Soronel and tmm, though there is an understandable tendency to consider and conflate acquitted conduct and uncharged conduct and/or to make much of proof standards traditionally used by different fact-finders, my view is that an acquittal by a jury of certain conduct is a special kind of legal, political and social action that must be shown a unique form of respect in our constitutional system. The Supreme Court's recent Ramos ruling, authored by Justice Gorsuch, speaks in a different context to my core concerns here:

"the promise of a jury trial surely meant something — otherwise, there would have been no reason to write it down. Nor would it have made any sense to spell out the places from which jurors should be drawn if their powers as jurors could be freely abridged by statute. Imagine a constitution that allowed a 'jury trial' to mean nothing but a single person rubberstamping convictions without hearing any evidence."

I think the promise of a jury trial must mean that, if and whenever someone is acquitted by a jury of certain conduct, then a judge cannot thereafter sentence a defendant as if that acquittal was entirely inconsequential. To parrot Ramos, can we imagine a constitution that guaranteed a right to a jury trial, but also blessed a statute that ordered a single judge to thereafter sentence the person exactly the same after an acquittal by a jury as if the jury had convicted?

That said, I have long argued that all legally significant offense conduct to be used at sentencing should have to be proven as an "element." So I view uncharged sentencing enhancements as constitutionally and pragmatically problematic. But acquitted conduct sentence enhancement are different in kind and much worse in a system committed to jury trials.

Posted by: Doug B. | Jul 15, 2022 11:54:29 AM

Okay, that's at least an answer. Not one I find convincing but still an answer.

I see a major difference with your rubber-stamp counterexample in that it (at least as presented) doesn't require anything more than the original probable-cause that a particular offense was committed. Acquitted conduct sentencing on the other hand still requires (or is supposed to anyway) proof to a preponderance level.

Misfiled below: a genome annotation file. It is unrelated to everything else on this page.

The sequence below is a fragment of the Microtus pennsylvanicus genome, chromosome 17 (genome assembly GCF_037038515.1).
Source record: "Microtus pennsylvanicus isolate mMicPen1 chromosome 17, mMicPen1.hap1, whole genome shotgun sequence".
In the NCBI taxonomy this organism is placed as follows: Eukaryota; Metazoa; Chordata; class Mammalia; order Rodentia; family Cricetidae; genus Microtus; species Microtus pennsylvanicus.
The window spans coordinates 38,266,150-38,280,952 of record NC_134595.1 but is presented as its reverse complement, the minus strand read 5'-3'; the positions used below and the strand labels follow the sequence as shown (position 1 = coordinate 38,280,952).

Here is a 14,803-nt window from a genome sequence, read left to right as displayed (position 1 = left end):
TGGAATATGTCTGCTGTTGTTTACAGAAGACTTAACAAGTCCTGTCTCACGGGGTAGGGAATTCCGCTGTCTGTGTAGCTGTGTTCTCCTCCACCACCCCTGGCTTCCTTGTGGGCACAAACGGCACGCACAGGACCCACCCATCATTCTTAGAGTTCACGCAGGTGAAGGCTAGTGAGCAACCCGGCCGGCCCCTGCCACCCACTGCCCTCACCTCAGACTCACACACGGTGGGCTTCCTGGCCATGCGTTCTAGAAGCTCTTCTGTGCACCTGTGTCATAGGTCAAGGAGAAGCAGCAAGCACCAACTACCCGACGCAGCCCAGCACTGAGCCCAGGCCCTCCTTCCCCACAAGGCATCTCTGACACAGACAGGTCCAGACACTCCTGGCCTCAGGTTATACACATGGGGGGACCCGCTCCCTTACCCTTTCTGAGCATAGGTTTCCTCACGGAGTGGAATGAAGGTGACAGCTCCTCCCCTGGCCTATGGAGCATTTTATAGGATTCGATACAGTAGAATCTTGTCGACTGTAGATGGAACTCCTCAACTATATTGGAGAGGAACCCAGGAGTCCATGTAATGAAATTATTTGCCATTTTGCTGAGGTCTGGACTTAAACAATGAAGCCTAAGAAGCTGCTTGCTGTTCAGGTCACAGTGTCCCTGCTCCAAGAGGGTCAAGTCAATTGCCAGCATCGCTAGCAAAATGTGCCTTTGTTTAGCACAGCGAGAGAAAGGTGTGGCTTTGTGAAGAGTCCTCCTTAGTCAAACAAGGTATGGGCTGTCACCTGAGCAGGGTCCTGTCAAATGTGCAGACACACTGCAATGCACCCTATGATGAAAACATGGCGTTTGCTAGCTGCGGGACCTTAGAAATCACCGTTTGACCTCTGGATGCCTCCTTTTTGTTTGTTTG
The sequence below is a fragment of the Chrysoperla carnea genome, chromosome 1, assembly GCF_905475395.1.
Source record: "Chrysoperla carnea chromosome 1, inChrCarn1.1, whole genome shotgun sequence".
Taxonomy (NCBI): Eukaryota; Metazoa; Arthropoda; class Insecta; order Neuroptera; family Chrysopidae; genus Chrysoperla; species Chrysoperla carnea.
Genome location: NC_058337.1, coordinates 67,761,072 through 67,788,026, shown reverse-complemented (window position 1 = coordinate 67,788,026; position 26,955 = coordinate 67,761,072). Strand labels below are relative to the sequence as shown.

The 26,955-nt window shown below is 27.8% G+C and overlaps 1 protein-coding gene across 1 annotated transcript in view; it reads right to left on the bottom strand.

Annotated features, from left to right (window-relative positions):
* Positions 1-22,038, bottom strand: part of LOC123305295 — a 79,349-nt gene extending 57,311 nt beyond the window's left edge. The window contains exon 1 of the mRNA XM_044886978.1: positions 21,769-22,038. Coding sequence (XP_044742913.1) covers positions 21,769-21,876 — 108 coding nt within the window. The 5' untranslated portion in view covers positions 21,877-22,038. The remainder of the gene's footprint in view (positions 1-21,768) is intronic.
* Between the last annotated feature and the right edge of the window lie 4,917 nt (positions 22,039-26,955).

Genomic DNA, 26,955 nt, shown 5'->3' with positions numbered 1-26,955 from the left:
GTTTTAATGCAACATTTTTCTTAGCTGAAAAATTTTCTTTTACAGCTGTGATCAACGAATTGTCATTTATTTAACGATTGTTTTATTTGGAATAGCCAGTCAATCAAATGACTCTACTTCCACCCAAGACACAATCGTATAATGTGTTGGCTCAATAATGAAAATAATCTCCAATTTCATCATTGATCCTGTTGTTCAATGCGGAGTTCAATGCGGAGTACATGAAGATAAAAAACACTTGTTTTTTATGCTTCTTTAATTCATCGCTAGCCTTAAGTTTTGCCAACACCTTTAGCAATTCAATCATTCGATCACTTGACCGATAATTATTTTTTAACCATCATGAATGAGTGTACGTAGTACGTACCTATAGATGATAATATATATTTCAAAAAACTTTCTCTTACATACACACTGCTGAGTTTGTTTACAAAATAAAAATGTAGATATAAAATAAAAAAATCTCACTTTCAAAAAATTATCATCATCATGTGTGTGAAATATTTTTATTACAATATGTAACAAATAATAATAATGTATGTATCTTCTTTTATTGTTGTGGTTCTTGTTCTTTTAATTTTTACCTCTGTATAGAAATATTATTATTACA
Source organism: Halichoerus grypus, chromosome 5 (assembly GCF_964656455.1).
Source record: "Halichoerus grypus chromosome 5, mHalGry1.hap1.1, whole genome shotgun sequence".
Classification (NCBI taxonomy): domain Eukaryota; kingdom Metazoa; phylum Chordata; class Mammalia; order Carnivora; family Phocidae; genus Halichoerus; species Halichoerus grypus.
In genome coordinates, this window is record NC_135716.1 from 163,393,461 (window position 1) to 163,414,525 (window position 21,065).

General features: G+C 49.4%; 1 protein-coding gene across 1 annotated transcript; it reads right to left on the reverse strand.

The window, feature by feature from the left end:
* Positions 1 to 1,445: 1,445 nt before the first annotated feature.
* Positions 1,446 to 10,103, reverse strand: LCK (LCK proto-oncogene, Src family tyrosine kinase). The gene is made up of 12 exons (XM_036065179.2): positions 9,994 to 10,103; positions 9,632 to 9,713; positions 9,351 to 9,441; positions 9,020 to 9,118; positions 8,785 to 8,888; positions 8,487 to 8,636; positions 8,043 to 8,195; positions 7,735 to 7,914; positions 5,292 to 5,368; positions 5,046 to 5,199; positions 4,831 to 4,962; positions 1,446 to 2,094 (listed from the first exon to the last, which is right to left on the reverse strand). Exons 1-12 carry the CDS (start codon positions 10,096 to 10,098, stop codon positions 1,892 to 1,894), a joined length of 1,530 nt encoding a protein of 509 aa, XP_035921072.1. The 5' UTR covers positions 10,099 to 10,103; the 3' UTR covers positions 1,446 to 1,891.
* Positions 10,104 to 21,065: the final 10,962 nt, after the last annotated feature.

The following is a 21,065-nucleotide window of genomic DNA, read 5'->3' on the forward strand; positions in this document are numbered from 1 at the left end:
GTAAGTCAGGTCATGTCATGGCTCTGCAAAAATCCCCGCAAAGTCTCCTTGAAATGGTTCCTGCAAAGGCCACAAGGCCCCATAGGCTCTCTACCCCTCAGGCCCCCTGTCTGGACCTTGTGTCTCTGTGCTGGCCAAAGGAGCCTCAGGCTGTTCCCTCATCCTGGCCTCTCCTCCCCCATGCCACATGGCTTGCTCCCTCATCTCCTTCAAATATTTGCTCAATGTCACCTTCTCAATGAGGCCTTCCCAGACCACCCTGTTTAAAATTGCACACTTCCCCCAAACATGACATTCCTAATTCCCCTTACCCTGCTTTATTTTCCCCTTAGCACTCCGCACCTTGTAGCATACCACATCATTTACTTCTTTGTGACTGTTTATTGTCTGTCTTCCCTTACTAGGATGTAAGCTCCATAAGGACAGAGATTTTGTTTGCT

I have, in the past, presented a system where once convicted the offender would have to prove some reason why they, in particular, should be shown leniency. I would still have no problems were that our system. Once a conviction is obtained my interest in the offender is basically nil. They have shown that they don't care to live in a law-abiding society, I see no reason not to humor that desire.

Posted by: Soronel Haetir | Jul 15, 2022 12:46:57 PM

Just ignoring the critical difference between the standard of proof for a conviction and the different and lower standard required for establishing sentencing facts may feel good, but is not going to result in a successful SCOTUS case.

Of course, if the defense wants to make the argument that, for the first time in American history, sentencing facts must be found BRD, it should go right ahead. How well that argument will fare in a Court that has shown new determination not to read into the Constitution things that aren't there is, ummmmm, a different question.

An acquittal does not mean and has never meant the defendant didn't do it. Very, very often it means it's highly likely he did it, but has not been established to the maximum standard of BRD. And that's all it means.

And there's this too: As we all know, the defense bar is not about to stop if it wins this case. The one to be filed ten minutes later will be that uncharged conduct ALSO can't be used at sentencing -- something, it will tell us, is a mere slight extension of the rationale they're pushing to use the acquitted conduct argument.

The truth is that the defense bar doesn't want ANY CONDUCT AT ALL to be considered at sentencing, because what it's actually seeking is no sentence. Gotta have "healing," dontcha know.

Posted by: Bill Otis | Jul 15, 2022 4:41:04 PM

Soronel and Bill: As you may or may not realize, SCOTUS has never formally said that "proof to a preponderance level" is a constitutional requirement at sentencing. In McMillan v. Pennsylvania, 477 U.S. 79(1986), the Court held simply that "the preponderance standard satisfies due process" in the application of a statutory mandatory minimum, but it also said nothing in that case "would warrant constitutionalizing burdens of proof at sentencing."